- Use a shed hunting dog, if available.
South Facing Slopes/Blowdowns
South Facing Slopes & Blowdowns are probably the most overlooked locations when searching for shed antlers. During heavy & cold north winter-winds, whitetails will seek warmth and shelter from the wind on south facing slopes (usually the upper terraces) & blowdowns in the same south facing slope locations. On particularly cold winter seasons with a lot of cold, north wind fronts, south facing slopes can be some one of the most productive locations for finding shed antlers.
Heavily Traveled Trails
Most people, while shed hunting, walk aimlessly throughout the woods searching for shed antlers. The most experienced, and successful shed hunters will find heavily used and fresh deer trails to guide their search for sheds. It is a simple theory really, paths and corridors that deer travel on a more frequent basis are the ones more likely that they will shed their antlers while traveling on. An added benefit to searching and walking Heavily Traveled Deer Paths and Trails is the learned (and sometimes documented) knowledge of how deer will travel and use your property. The best WMJ’s will carry maps and diagrams with them to chart their findings and scouting.
Honey Locust & Osage Orange Trees (‘Banana Pods’ & ‘Hedge Apples’)
These two species of trees are what we find to be our “hidden gem” locations for shed hunting, and we find them especially true when these areas or patches of trees are enclosed with surrounding grass and thickets. After the ag fields have been harvested, and the food supply in food plots and other food sources have been expunged, ‘hedge apples’ & honey locust ‘banana’ pods often are some of the last remaining food sources available to whitetails late into the winter months. For this reason, many whitetails will tend to shed in these locations as they search for food produced from these trees. These thickets can also tend to be located next to Cedar thickets, providing a unique blend of bedding, cover and an alternative food source.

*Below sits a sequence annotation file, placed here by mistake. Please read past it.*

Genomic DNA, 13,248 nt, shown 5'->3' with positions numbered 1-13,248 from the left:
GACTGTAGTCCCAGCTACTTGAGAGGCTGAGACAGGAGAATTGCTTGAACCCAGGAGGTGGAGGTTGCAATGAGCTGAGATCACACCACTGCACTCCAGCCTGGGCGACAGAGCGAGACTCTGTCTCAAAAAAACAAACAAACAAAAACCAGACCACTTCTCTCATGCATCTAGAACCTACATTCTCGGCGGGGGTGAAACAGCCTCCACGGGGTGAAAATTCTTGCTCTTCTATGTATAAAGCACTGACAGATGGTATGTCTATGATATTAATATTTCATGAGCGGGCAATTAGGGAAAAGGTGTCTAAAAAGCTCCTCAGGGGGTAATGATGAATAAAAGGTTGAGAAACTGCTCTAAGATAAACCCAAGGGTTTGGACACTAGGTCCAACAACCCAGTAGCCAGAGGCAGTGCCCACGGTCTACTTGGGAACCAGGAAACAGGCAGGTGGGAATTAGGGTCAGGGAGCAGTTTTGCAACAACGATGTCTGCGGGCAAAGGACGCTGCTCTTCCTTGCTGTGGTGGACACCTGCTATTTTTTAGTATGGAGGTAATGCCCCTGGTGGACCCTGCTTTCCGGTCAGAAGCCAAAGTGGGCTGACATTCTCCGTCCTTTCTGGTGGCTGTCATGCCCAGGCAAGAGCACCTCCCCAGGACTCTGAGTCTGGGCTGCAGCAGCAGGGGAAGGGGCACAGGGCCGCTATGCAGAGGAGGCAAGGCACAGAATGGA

During heavy, cold winter-winds, or periods with heavy snow and ice, whitetails often seek refuge and shelter in cedar thickets and densely populated areas of pines, firs & spruces. Because of the time spent in these areas late into the winter months, cedar thickets are some of the top locations to find shed antlers. They are especially productive when they are accompanied with grown up grass and brush that provides whitetails extra warmth and bedding. We have personally found that these areas will be the locations that we have picked up our larger antlers as well, whether or not that is just coincidence, we cannot say for certain.
Fence Lines & Field Edges
Fence lines & field edges are by far the most popular locations to search for shed antlers. One, because they are very easy to walk, and two, because antlers are typically easier to find in these locations. As bucks enter a field or walk along a field edge, they most often will take the time to rub their antlers against something or stop to shake their heads back and forth (the reasoning behind this can be debated). In the same manner, when a deer goes to leap a fence, the inertia can be enough to jar antlers loose. In either case, these motions or activities late in to the winter months, and early in the spring months can make walking fence lines and field edges a very productive endeavor for shed hunters. We particularly like to save ourselves the effort & added miles on our legs while searching field edges and fence lines, and we will often utilize atv’s and utv’s to search these areas. Atv’s can provided a needed rest from walking and can save needed time and effort for those with limited time during the shed season months. These are particularly great locations to walk, or ride, with youth who are interested in shed hunting or who you would like to introduce to the activity.